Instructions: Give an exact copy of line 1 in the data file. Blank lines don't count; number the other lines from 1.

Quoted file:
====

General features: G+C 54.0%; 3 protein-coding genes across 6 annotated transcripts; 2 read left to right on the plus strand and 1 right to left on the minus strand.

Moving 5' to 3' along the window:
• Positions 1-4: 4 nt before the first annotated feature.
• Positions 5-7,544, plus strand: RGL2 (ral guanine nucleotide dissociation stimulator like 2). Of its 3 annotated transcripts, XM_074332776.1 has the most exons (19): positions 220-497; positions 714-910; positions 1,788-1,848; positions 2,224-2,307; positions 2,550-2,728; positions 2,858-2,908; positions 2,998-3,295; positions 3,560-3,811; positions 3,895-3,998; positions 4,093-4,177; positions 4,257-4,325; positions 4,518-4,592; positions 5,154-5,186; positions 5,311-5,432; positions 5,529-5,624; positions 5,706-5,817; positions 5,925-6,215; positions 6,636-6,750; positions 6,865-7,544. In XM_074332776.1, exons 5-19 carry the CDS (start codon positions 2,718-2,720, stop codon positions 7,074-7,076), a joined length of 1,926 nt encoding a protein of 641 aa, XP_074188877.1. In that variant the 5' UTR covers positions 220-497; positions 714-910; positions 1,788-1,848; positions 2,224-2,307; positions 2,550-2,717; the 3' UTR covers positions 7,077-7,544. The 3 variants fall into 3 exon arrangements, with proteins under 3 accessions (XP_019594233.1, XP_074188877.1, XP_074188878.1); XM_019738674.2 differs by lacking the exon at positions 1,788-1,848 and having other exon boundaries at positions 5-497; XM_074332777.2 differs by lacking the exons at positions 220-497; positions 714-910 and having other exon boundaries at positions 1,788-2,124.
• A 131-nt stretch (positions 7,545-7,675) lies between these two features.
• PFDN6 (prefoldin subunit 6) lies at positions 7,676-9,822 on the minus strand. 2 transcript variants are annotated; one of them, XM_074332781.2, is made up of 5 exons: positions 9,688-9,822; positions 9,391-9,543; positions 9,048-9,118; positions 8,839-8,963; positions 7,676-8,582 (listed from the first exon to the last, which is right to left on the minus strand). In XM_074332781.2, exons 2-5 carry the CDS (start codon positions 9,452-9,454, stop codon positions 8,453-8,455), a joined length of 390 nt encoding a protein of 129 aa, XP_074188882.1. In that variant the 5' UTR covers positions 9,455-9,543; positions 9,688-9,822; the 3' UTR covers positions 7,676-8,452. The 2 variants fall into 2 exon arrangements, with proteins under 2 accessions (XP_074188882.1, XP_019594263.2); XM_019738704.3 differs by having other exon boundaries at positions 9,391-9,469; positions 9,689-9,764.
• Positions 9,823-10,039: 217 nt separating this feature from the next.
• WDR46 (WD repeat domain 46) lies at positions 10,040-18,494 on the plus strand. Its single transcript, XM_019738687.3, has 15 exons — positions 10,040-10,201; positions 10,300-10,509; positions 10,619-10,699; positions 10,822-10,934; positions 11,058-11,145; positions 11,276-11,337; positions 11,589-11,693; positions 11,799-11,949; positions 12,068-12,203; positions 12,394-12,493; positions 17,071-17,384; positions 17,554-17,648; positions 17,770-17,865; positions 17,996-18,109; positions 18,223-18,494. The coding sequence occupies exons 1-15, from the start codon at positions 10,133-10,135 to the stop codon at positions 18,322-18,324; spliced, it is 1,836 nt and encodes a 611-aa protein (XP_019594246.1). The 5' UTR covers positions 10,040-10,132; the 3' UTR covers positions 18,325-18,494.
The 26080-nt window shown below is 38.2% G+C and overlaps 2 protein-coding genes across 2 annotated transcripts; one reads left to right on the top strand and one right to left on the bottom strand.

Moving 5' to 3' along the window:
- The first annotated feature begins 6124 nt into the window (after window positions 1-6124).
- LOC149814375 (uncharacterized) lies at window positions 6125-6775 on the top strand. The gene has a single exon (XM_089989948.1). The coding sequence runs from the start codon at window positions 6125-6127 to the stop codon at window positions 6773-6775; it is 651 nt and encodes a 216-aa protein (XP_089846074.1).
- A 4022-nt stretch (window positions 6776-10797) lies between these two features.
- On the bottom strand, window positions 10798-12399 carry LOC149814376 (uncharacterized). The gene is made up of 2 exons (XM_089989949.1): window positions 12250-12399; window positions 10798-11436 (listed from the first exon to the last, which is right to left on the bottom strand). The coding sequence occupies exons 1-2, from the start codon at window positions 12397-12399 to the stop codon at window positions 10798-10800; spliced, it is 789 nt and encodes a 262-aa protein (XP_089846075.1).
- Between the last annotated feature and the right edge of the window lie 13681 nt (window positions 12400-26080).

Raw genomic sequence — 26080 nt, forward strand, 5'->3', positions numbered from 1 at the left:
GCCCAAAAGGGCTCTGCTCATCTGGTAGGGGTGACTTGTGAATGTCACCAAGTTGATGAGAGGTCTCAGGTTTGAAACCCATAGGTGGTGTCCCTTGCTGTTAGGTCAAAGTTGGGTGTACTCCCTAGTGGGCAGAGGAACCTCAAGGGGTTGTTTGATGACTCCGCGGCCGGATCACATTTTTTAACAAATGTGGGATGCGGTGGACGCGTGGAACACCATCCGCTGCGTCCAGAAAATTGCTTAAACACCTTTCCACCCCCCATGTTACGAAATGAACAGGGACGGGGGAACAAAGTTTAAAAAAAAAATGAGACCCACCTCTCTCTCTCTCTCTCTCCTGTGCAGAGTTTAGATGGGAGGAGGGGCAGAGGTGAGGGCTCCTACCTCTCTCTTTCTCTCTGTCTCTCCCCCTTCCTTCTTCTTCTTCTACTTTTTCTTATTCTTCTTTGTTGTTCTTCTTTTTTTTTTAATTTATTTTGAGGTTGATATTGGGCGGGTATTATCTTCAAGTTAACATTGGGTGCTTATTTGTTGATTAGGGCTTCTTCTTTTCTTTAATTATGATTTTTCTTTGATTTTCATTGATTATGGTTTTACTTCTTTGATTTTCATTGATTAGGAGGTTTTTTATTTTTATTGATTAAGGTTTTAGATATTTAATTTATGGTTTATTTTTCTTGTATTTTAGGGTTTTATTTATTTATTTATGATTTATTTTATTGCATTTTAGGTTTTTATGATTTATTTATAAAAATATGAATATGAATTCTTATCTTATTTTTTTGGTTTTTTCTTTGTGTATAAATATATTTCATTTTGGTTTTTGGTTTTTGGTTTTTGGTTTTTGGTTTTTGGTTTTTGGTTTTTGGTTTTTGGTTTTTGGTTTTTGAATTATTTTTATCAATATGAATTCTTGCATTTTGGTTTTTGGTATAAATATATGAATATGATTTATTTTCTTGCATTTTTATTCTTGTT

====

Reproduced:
General features: G+C 54.0%; 3 protein-coding genes across 6 annotated transcripts; 2 read left to right on the plus strand and 1 right to left on the minus strand.